There are some cases that will be identified and included in this research to fully discuss the true meaning in behind what is considered legally and illegally permissible in medical cases where the patient is terminally ill. Also an emphasis is given as to when medical treatment can be legally withdrawn due to the futility of the medical illness. In the conclusion this research points out that although there are legal restraints preventing doctors to engage in treatments that result in the patients' life being taken, there are numerous ethical considerations that have to be taken into account as well. Within cases like these, nothing is ever easy, especially when it involves someone who is terminally ill and has no hope of survival.
Euthanasia has been in heated debate for a good while now within the UK. However, there have been numerous changes taking place within it's concept but one must ask do these changes go along with the old idea that insinuates any doctors or family members who engage in treatment regimens that are ultimately meant for ending the patients life should still be held legally liable in a court of law and from there face criminal charges from prosecution
Unfortunately, within the UK there are still legal grounds that are enforced in regards to anyone who ends another's life regardless of whether it was for a medical reason or whether the individual wanted assistance in ending their life period. It is not legally permissible or ethical to carry out medical cases such as these but it is being done anyway. However, those who want to die will search for any means possible such as with cases where patients have traveled to Switzerland to have doctors there perform assisted suicides or euthanasia procedures because it is legal in that country (Spinney 2005). The point is that no one wants to have to suffer unbearable and excruciating agony with an illness that has no hope of a cure or adequate treatment program available. In this regard the UK needs to realize that its citizens deserve to have the right to die in a dignified fashion when they deem it is appropriate, not when the government states it is logical. In this case there is no fallible reason found in the statement that medical treatment should be legally impermissible if it is being carried out in correlation with the patients' right to die.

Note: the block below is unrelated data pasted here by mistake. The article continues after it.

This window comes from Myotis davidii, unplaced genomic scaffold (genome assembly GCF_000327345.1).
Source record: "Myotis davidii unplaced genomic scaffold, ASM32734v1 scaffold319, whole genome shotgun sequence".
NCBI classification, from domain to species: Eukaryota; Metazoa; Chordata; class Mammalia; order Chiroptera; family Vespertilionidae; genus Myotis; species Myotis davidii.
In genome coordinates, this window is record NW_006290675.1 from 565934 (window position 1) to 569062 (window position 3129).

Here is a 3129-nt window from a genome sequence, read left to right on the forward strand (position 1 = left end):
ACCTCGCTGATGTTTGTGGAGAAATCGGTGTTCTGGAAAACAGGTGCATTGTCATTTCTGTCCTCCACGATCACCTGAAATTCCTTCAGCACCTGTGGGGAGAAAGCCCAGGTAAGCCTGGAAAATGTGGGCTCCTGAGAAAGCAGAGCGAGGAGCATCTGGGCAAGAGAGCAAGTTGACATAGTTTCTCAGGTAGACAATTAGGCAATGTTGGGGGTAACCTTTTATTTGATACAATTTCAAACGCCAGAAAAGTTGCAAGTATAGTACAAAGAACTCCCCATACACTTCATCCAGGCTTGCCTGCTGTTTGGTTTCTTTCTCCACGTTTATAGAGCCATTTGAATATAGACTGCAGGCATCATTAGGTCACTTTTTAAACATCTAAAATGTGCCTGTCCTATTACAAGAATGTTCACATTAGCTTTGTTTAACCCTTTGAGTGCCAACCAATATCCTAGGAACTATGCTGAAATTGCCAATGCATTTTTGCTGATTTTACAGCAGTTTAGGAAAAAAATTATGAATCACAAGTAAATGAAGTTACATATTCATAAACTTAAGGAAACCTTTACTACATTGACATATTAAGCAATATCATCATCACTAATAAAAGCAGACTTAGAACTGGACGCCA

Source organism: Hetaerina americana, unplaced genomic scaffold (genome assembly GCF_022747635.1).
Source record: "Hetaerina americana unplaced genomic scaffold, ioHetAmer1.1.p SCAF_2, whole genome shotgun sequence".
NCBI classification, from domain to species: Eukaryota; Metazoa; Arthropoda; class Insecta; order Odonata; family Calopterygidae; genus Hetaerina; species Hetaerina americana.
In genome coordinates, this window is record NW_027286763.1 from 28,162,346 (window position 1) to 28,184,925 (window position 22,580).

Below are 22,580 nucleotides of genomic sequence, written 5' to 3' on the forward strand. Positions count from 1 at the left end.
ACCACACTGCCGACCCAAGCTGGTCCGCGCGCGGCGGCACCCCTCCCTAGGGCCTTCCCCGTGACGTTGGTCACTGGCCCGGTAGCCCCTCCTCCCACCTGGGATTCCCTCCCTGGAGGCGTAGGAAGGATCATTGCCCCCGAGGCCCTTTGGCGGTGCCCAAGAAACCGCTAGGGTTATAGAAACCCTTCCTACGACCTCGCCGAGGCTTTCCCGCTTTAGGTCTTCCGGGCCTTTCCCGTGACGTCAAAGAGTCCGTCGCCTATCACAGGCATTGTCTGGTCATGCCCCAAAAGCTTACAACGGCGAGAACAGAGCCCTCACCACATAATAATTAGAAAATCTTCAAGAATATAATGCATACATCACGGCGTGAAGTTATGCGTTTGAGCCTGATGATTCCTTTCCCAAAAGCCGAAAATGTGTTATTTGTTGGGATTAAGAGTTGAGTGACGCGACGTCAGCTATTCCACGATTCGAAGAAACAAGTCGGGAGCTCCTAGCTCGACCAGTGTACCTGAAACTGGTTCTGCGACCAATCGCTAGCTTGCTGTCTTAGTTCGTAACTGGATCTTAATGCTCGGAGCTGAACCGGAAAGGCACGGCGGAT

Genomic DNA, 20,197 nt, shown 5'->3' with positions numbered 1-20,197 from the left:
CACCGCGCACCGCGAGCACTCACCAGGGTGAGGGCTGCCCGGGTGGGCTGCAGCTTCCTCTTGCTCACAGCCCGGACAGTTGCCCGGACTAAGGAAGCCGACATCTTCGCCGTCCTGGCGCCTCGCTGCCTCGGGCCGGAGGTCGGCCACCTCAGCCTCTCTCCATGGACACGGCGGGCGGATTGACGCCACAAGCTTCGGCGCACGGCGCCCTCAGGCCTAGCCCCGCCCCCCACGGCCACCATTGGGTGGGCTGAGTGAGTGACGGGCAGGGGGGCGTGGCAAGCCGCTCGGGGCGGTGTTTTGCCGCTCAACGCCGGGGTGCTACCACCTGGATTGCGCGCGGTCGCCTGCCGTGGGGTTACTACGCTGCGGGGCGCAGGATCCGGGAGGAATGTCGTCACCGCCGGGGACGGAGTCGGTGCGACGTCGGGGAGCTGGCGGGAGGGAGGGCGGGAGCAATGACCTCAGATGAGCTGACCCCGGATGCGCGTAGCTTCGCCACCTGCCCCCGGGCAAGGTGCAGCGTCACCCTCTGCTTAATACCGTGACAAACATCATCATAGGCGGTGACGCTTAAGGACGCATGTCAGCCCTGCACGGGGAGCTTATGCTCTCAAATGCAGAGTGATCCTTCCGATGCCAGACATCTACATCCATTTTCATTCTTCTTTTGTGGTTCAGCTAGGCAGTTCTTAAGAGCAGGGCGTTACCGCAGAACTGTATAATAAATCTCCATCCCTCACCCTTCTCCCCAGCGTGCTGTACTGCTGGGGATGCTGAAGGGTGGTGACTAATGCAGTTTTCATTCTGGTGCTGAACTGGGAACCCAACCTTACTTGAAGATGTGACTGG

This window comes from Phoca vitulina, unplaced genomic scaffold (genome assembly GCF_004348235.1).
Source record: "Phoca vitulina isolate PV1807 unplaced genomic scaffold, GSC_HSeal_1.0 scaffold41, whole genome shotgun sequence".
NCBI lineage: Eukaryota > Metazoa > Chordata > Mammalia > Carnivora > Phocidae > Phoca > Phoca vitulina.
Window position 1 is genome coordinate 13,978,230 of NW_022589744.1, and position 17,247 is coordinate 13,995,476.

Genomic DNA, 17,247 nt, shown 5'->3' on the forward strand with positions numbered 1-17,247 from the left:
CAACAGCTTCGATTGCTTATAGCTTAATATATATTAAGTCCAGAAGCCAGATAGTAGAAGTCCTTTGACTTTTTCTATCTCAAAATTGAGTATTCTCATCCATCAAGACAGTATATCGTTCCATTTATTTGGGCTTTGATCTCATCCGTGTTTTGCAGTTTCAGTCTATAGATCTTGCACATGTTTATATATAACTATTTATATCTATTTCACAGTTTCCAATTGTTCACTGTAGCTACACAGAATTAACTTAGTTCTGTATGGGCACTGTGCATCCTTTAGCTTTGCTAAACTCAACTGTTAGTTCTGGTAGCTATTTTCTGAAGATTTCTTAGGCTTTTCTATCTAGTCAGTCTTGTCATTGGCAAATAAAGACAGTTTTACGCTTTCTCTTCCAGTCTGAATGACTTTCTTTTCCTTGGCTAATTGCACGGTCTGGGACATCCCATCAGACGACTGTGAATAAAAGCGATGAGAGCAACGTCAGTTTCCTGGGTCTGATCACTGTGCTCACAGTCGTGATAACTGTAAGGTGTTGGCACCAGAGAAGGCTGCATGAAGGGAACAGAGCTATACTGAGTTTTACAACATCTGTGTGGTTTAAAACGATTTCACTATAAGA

One specific case that gives emphases on how patients are considering the country of Switzerland as an option for allowing them to have the right to decide when to end their life is in regards to Alayne Buckley and her disease of amyotrophic sclerosis (Spinney 2005). There is no cure for this disease and it results in severe pain throughout the body for the patient. Mrs. Buckley feels that hers is a medical necessity because in her case there is no way to ease her pain and prevent her loved ones from having to suffer through such a horrific illness alongside of her if she remains in the UK. This case refutes the fact that Euthanasia should be